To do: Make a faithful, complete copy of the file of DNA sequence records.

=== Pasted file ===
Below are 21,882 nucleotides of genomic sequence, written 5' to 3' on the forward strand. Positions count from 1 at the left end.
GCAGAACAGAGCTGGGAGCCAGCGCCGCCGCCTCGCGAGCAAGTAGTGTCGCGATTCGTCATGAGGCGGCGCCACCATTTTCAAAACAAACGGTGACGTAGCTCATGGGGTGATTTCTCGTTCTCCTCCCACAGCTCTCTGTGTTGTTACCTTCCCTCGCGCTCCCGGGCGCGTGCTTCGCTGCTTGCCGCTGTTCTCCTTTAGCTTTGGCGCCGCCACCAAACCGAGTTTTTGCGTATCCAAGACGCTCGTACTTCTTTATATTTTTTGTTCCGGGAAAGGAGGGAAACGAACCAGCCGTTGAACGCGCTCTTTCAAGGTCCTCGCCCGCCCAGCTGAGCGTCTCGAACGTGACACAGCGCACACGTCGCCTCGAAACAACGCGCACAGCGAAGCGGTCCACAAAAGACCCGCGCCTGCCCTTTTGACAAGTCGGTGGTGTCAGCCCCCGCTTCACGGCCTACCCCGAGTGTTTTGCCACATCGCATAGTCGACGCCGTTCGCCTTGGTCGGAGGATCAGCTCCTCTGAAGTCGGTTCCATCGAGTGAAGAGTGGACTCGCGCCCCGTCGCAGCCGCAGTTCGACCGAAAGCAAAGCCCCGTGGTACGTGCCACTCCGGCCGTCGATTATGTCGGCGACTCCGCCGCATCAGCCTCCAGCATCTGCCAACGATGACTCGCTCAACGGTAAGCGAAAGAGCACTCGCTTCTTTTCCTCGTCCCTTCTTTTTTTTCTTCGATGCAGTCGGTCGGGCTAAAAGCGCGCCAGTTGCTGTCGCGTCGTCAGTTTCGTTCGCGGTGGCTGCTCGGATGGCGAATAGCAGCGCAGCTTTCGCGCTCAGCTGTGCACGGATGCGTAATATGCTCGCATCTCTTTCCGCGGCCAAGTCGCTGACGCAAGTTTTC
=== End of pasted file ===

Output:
Below are 21,882 nucleotides of genomic sequence, written 5' to 3' on the forward strand. Positions count from 1 at the left end.
GCAGAACAGAGCTGGGAGCCAGCGCCGCCGCCTCGCGAGCAAGTAGTGTCGCGATTCGTCATGAGGCGGCGCCACCATTTTCAAAACAAACGGTGACGTAGCTCATGGGGTGATTTCTCGTTCTCCTCCCACAGCTCTCTGTGTTGTTACCTTCCCTCGCGCTCCCGGGCGCGTGCTTCGCTGCTTGCCGCTGTTCTCCTTTAGCTTTGGCGCCGCCACCAAACCGAGTTTTTGCGTATCCAAGACGCTCGTACTTCTTTATATTTTTTGTTCCGGGAAAGGAGGGAAACGAACCAGCCGTTGAACGCGCTCTTTCAAGGTCCTCGCCCGCCCAGCTGAGCGTCTCGAACGTGACACAGCGCACACGTCGCCTCGAAACAACGCGCACAGCGAAGCGGTCCACAAAAGACCCGCGCCTGCCCTTTTGACAAGTCGGTGGTGTCAGCCCCCGCTTCACGGCCTACCCCGAGTGTTTTGCCACATCGCATAGTCGACGCCGTTCGCCTTGGTCGGAGGATCAGCTCCTCTGAAGTCGGTTCCATCGAGTGAAGAGTGGACTCGCGCCCCGTCGCAGCCGCAGTTCGACCGAAAGCAAAGCCCCGTGGTACGTGCCACTCCGGCCGTCGATTATGTCGGCGACTCCGCCGCATCAGCCTCCAGCATCTGCCAACGATGACTCGCTCAACGGTAAGCGAAAGAGCACTCGCTTCTTTTCCTCGTCCCTTCTTTTTTTTCTTCGATGCAGTCGGTCGGGCTAAAAGCGCGCCAGTTGCTGTCGCGTCGTCAGTTTCGTTCGCGGTGGCTGCTCGGATGGCGAATAGCAGCGCAGCTTTCGCGCTCAGCTGTGCACGGATGCGTAATATGCTCGCATCTCTTTCCGCGGCCAAGTCGCTGACGCAAGTTTTC